South round to south west
This is the wind direction for the big climbs … the current club altitude record of 32,000ft is held by Tony Burton who made the climb over Madley in a strong south westerly. With the wind in the south, the Brecon Beacons can produce spectacular wave with the primary forming above Llangorse Lake …. once you’re settled in it, you can head west still in the primary for many miles.
With a south westerly, you can still soar the primary over Llangorse Lake but then, if conditions are right and you’re feeling good, drop right back towards the north east past the club, past Hay Bluff where the Black Mountains get in phase with the Beacons to form the really big wave over Madley Airfield (easily spotted thanks to the huge BT satellite dishes) in the Golden Valley. This is well clear of the airway and is the Talgarth Diamond Mine.
If you feel there is potential to climb higher than FL145 then we are able to open up ‘Wave Boxes’ that al;low us to fly with ATC approval up to FL195.
Procedure for using the Raglan/Madley Wave Boxes
1) Ring the Cardiff Duty Officer on 01446 712564, tell him what club you are from, and ask for both the Raglan and Madley wave boxes to be opened up to FL195 from a specified time allowing at least 30 mins for Cardiff to contact London ATC to get approval for the request. NB Usk GC may have already phoned and asked for the box to be opened. When you specify a start time give a generous allowance for pilots to reach the base of the wave box. It takes a long time to reach FL145 even in what you think are strong conditions.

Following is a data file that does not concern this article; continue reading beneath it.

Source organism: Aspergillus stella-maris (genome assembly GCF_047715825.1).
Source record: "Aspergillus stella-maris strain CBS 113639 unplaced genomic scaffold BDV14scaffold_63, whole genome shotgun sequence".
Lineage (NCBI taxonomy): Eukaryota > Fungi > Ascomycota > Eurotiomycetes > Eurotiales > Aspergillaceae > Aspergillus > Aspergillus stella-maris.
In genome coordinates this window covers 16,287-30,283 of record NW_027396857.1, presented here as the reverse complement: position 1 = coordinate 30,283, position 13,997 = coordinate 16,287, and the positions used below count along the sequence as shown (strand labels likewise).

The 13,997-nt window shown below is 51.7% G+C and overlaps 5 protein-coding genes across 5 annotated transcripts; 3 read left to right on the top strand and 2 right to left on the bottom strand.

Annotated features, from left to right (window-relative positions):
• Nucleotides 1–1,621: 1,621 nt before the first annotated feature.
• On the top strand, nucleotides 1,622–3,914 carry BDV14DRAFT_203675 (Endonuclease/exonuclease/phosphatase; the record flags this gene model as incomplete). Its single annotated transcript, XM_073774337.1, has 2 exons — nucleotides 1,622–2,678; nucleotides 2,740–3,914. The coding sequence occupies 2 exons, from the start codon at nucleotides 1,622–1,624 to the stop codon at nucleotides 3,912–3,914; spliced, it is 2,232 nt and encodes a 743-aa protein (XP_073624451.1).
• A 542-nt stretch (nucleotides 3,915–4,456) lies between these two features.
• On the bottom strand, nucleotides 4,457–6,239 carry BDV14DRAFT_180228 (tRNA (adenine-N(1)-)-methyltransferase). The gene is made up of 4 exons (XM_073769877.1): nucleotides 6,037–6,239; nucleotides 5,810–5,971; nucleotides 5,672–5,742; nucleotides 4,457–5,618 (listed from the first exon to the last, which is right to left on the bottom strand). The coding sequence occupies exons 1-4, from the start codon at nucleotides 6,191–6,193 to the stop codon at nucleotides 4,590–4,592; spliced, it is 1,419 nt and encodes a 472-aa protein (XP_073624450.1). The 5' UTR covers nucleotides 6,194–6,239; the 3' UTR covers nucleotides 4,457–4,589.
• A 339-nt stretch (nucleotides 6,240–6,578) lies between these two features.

2) Give them the call signs of all the gliders that may want to use the box. (They will ring back to confirm the airspace is “ours” from the start time requested for a two hour period).
3) In flight before you reach the box mentally note the QFE setting on your altimeter then set QNE.
4) Radio Cardiff on 119.150 MHz when you are about to enter the box. Use the correct radio procedure stating your current position, height and intentions.
5) Stay on 119.150 MHz whilst in the box and listen out as Cardiff may call you. Do not use this channel to chat to your mates as it is a commercial airband.
6) Keep strictly within the box and do not encroach into the airway. To know your position accurately you must have a moving map display with up-to-date airspace on it. Remember the wave boxes only go up to FL195.
7) Call Cardiff once you have descended out of the box and then change channels back to 130.100 MHz and reset your altimeter to QFE.
8) If all the gliders from our club have landed back please ring Cardiff again so that they can release the boxes earlier. (Make sure you tell them this applies to our gliders only. Usk may still have gliders in the box).
9) If you want the wave box to stay open for an additional two hours get someone on the ground to contact Cardiff Radar at least 30 minutes before the box is due to close to ask for an extension.
If you need to contact Usk GC, their number is 01291 690536